Old English scrift 'penance imposed after confession', from shrive.
To give someone short shrift is to treat them in a curt and dismissive way. The phrase originally referred to the short time that a condemned criminal was allowed to make their confession to a priest and be shriven, prescribed a penance, and absolved of their sins, before being executed. Its first use in the literal sense comes in Shakespeare's Richard III: ‘Make a short shrift, he longs to see your head.’ The Shrove in Shrove Tuesday is a form of shriven. As the day before the start of Lent, it is marked by feasting and celebration before the Lent fast begins. In Britain people eat pancakes on the day, giving the alternative name Pancake Day or Pancake Tuesday. Other countries celebrate it as the carnival of Mardi Gras, French for ‘Fat Tuesday’. See also carnival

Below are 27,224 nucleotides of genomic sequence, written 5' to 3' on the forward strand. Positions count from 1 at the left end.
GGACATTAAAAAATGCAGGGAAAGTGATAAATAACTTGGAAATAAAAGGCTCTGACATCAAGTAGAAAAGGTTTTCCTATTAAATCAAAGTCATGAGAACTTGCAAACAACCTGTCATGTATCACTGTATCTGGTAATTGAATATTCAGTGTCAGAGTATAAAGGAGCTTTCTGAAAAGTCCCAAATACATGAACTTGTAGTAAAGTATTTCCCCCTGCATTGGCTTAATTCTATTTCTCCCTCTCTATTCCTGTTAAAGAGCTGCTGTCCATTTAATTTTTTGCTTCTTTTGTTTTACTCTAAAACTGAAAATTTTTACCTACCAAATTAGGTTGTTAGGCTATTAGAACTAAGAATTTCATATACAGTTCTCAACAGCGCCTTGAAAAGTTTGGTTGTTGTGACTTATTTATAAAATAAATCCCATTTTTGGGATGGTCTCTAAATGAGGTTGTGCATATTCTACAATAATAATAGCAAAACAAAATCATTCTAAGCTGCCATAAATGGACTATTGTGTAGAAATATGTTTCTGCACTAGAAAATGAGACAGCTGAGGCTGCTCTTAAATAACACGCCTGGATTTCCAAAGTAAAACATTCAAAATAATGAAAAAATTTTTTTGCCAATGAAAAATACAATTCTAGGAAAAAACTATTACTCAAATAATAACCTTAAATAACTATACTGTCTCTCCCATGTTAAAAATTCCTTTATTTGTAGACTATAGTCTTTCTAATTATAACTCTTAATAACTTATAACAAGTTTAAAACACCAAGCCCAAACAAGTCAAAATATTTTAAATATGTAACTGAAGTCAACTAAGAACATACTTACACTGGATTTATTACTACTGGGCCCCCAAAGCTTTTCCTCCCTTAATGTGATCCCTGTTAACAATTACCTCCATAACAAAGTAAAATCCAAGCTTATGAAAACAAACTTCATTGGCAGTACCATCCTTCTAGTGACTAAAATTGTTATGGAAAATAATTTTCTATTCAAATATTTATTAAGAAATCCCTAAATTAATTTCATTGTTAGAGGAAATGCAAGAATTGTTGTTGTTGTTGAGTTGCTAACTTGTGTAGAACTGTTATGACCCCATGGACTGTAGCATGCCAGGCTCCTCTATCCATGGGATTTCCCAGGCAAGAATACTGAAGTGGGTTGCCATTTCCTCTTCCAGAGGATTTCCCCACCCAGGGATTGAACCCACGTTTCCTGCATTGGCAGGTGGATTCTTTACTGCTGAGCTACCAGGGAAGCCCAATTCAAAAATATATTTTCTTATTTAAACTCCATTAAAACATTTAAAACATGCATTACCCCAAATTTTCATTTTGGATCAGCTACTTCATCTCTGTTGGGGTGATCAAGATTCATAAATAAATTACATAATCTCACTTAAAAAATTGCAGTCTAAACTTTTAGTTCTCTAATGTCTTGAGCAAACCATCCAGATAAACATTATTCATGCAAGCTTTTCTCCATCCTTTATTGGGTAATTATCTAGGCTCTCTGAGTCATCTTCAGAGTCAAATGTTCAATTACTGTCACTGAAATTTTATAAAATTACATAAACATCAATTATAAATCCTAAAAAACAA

Words that rhyme with shriftadrift, drift, gift, grift, lift, rift, shift, sift, squiffed, swift, thrift, uplift
- British & World English dictionary
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